The U.S. were given another opening just moments later when Colombia's captain and best playmaker James Rodriguez fell heavily and left the pitch holding his shoulder. Team medics worked on him for several minutes, appearing to handle James' shoulder quite gingerly, before he tested himself on the pitch and quickly called for the substitution. His replacement, Guillermo Celis, is a very capable player, but doesn't bring the same dynamism to the game that James does. The USMNT would be hoping that change would be a big boost to their chances to come back.

They did play better going forward after that substitution, but then so did Colombia, with Carlos Bacca hitting the crossbar after Brad Guzan badly misplayed the ball. The USMNT again had the better chances, but poor execution matched with good work in goal from Ospina kept them from scoring, and that 2-0 halftime score held through to the final whistle.

It's a tough loss fro the USMNT, but not one they can't come back from. Costa Rica and Paraguay are tough opponents, but the U.S. can beat both if they learn their lessons from this match. They can still advance by finishing second in their group, so focusing in on what needs to be done from here can see the U.S. through to the knockouts. Colombia will be thrilled, though -- they have three points in the bag and the confidence that they can win in this tournament even when they're not playing at their best yet. That's worth a lot in a tournament setting, and we could see them go far because of it.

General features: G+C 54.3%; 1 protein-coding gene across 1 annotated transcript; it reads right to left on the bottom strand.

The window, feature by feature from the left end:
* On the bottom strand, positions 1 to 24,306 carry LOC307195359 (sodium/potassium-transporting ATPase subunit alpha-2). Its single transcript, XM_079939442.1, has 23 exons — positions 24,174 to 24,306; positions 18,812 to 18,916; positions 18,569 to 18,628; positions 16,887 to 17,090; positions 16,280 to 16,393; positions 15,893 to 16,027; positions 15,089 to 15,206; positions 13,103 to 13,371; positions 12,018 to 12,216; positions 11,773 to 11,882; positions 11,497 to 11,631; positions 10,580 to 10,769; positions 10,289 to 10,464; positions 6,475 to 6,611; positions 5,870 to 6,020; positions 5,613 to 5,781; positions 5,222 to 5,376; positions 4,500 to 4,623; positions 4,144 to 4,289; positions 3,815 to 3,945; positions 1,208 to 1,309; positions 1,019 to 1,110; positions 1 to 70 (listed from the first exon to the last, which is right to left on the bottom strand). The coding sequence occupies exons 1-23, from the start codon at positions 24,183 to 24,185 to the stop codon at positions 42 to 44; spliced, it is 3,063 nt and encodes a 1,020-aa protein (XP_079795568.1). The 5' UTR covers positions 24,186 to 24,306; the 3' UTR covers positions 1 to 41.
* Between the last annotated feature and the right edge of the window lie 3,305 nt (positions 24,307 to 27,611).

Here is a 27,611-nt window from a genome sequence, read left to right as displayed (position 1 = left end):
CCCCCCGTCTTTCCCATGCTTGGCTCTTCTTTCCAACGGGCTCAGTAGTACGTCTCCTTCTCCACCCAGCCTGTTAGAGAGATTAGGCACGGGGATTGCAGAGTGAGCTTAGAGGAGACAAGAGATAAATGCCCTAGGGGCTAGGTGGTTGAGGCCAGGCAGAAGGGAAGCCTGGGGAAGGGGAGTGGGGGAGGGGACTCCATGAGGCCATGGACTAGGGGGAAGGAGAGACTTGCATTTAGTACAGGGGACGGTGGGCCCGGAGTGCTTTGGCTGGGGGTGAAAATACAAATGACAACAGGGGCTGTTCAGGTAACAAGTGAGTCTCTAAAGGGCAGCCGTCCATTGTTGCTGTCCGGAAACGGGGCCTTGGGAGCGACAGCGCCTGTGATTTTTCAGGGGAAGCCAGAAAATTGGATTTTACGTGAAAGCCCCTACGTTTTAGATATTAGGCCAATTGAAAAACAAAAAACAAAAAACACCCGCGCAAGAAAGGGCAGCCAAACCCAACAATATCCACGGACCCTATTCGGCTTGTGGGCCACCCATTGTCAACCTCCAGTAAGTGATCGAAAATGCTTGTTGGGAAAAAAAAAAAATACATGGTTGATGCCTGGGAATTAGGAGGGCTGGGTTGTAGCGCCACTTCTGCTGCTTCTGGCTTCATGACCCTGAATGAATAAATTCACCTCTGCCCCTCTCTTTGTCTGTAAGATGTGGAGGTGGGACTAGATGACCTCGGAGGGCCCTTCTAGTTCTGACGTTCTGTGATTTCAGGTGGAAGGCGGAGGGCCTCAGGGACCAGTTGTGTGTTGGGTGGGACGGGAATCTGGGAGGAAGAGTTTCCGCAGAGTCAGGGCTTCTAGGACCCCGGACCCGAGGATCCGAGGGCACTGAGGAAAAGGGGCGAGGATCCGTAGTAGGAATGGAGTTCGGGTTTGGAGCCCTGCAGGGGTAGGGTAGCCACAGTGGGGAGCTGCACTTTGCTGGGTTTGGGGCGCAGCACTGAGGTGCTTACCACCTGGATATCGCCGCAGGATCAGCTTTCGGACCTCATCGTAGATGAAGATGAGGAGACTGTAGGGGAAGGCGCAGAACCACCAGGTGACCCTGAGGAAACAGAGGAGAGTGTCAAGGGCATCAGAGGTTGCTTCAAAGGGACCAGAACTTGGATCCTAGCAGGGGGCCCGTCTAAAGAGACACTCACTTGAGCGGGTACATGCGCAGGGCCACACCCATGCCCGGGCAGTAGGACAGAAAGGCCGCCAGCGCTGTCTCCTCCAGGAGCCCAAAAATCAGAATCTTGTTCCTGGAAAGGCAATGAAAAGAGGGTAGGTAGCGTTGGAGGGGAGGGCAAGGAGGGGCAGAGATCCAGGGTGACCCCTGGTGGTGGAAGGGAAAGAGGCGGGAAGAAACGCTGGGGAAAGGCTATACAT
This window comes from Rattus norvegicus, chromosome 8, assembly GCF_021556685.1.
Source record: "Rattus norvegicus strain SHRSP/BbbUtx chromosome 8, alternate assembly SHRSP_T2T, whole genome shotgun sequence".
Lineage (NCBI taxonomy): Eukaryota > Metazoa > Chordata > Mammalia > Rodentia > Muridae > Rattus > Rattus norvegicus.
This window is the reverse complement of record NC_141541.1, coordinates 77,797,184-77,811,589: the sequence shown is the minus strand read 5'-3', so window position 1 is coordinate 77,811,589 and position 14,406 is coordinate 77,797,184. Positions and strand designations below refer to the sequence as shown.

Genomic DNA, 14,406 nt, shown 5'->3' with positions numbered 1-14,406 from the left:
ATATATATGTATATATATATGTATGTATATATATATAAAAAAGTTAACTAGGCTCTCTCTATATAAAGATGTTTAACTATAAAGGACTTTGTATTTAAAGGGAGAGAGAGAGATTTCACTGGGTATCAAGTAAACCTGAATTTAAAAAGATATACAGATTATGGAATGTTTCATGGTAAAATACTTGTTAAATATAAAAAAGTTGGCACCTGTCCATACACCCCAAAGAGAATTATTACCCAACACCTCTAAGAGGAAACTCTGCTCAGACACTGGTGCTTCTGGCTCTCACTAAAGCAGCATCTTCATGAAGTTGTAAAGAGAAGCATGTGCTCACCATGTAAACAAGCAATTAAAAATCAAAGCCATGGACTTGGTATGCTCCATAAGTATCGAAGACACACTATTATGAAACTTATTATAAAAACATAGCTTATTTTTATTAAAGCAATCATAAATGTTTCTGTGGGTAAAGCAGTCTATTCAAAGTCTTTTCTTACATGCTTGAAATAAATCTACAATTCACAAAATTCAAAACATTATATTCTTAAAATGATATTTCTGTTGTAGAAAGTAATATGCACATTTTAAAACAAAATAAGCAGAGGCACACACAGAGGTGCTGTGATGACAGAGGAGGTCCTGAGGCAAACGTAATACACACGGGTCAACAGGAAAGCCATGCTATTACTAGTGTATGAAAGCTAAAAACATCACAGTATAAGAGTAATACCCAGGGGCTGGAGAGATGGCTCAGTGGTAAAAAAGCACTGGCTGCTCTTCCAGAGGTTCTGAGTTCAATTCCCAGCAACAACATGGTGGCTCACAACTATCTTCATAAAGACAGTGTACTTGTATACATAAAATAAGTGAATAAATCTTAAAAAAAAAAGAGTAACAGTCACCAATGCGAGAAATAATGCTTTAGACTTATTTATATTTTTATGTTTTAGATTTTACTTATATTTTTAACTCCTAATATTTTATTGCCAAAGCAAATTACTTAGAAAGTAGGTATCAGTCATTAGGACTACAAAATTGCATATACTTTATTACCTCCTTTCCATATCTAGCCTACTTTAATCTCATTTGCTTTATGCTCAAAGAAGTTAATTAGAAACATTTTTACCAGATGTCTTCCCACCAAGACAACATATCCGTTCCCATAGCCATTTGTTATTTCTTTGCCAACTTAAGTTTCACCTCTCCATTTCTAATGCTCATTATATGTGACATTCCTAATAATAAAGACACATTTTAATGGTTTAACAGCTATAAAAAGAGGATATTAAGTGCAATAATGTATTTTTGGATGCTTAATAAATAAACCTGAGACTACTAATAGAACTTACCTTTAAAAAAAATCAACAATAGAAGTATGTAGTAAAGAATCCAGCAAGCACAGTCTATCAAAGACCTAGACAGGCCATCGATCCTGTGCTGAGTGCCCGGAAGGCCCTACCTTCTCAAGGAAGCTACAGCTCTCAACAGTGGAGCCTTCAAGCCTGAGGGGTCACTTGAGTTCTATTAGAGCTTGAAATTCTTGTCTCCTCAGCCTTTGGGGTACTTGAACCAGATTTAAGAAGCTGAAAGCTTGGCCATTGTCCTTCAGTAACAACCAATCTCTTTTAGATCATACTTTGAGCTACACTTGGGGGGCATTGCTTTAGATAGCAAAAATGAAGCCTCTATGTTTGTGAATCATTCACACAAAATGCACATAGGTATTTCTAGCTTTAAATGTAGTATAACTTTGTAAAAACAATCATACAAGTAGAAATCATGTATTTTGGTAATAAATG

United States: Brad Guzan; Fabian Johnson, John Brooks, Geoff Cameron, DeAndre Yedlin; Michael Bradley, Jermaine Jones (Darlington Nagbe 65'), Alejandro Bedoya (Graham Zusi 85'); Bobby Wood (Christian Pulisic 65'), Clint Dempsey, Gyasi Zardes

Goals: None

Colombia: David Ospina; Farid Diaz, Jeison Murillo, Cristian Zapata, Santiago Arias; Sebastian Perez (Carlos Sanchez 86'), Daniel Torres; Edwin Cardona, James Rodriguez, Juan Cuadrado; Carlos Bacca (Dayro Moreno 88')

Goals: Zapata (8'), Rodriguez (pen. 42')

Three things we learned

This midfield trio works -- mostly